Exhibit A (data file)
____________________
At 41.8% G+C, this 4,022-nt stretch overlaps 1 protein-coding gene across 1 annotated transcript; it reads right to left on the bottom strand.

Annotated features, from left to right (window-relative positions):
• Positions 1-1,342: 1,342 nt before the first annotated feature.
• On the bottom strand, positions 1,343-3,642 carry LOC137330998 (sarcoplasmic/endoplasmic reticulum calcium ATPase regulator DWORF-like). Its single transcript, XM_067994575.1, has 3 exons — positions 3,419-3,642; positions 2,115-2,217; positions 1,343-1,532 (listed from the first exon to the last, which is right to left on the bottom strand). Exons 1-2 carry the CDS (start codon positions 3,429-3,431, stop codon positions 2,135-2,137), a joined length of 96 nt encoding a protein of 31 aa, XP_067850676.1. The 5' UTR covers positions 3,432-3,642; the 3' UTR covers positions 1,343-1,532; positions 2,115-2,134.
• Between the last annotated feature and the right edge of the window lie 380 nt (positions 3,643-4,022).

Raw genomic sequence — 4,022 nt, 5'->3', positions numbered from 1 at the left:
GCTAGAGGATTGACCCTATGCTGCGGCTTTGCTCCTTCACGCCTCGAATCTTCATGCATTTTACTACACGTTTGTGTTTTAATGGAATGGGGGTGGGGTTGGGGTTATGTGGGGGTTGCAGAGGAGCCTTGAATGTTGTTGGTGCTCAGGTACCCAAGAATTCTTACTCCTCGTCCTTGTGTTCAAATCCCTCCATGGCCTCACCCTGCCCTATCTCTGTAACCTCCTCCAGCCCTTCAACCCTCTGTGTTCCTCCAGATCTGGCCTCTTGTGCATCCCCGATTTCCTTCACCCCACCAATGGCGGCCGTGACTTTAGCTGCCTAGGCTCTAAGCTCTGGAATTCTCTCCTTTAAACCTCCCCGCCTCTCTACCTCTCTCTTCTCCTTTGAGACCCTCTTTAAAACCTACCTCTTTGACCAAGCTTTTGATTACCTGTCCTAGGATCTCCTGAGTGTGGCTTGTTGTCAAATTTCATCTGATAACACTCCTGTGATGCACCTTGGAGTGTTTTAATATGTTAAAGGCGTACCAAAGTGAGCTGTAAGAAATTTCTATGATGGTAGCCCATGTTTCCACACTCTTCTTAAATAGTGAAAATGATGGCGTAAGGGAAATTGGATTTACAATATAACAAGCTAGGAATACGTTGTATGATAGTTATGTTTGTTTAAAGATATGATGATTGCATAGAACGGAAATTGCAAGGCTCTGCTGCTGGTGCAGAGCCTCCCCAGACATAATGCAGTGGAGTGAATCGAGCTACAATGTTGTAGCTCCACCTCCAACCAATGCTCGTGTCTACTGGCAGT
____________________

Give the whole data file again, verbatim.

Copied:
At 41.8% G+C, this 4,022-nt stretch overlaps 1 protein-coding gene across 1 annotated transcript; it reads right to left on the bottom strand.

Annotated features, from left to right (window-relative positions):
• Positions 1-1,342: 1,342 nt before the first annotated feature.
• On the bottom strand, positions 1,343-3,642 carry LOC137330998 (sarcoplasmic/endoplasmic reticulum calcium ATPase regulator DWORF-like). Its single transcript, XM_067994575.1, has 3 exons — positions 3,419-3,642; positions 2,115-2,217; positions 1,343-1,532 (listed from the first exon to the last, which is right to left on the bottom strand). Exons 1-2 carry the CDS (start codon positions 3,429-3,431, stop codon positions 2,135-2,137), a joined length of 96 nt encoding a protein of 31 aa, XP_067850676.1. The 5' UTR covers positions 3,432-3,642; the 3' UTR covers positions 1,343-1,532; positions 2,115-2,134.
• Between the last annotated feature and the right edge of the window lie 380 nt (positions 3,643-4,022).

Raw genomic sequence — 4,022 nt, 5'->3', positions numbered from 1 at the left:
GCTAGAGGATTGACCCTATGCTGCGGCTTTGCTCCTTCACGCCTCGAATCTTCATGCATTTTACTACACGTTTGTGTTTTAATGGAATGGGGGTGGGGTTGGGGTTATGTGGGGGTTGCAGAGGAGCCTTGAATGTTGTTGGTGCTCAGGTACCCAAGAATTCTTACTCCTCGTCCTTGTGTTCAAATCCCTCCATGGCCTCACCCTGCCCTATCTCTGTAACCTCCTCCAGCCCTTCAACCCTCTGTGTTCCTCCAGATCTGGCCTCTTGTGCATCCCCGATTTCCTTCACCCCACCAATGGCGGCCGTGACTTTAGCTGCCTAGGCTCTAAGCTCTGGAATTCTCTCCTTTAAACCTCCCCGCCTCTCTACCTCTCTCTTCTCCTTTGAGACCCTCTTTAAAACCTACCTCTTTGACCAAGCTTTTGATTACCTGTCCTAGGATCTCCTGAGTGTGGCTTGTTGTCAAATTTCATCTGATAACACTCCTGTGATGCACCTTGGAGTGTTTTAATATGTTAAAGGCGTACCAAAGTGAGCTGTAAGAAATTTCTATGATGGTAGCCCATGTTTCCACACTCTTCTTAAATAGTGAAAATGATGGCGTAAGGGAAATTGGATTTACAATATAACAAGCTAGGAATACGTTGTATGATAGTTATGTTTGTTTAAAGATATGATGATTGCATAGAACGGAAATTGCAAGGCTCTGCTGCTGGTGCAGAGCCTCCCCAGACATAATGCAGTGGAGTGAATCGAGCTACAATGTTGTAGCTCCACCTCCAACCAATGCTCGTGTCTACTGGCAGT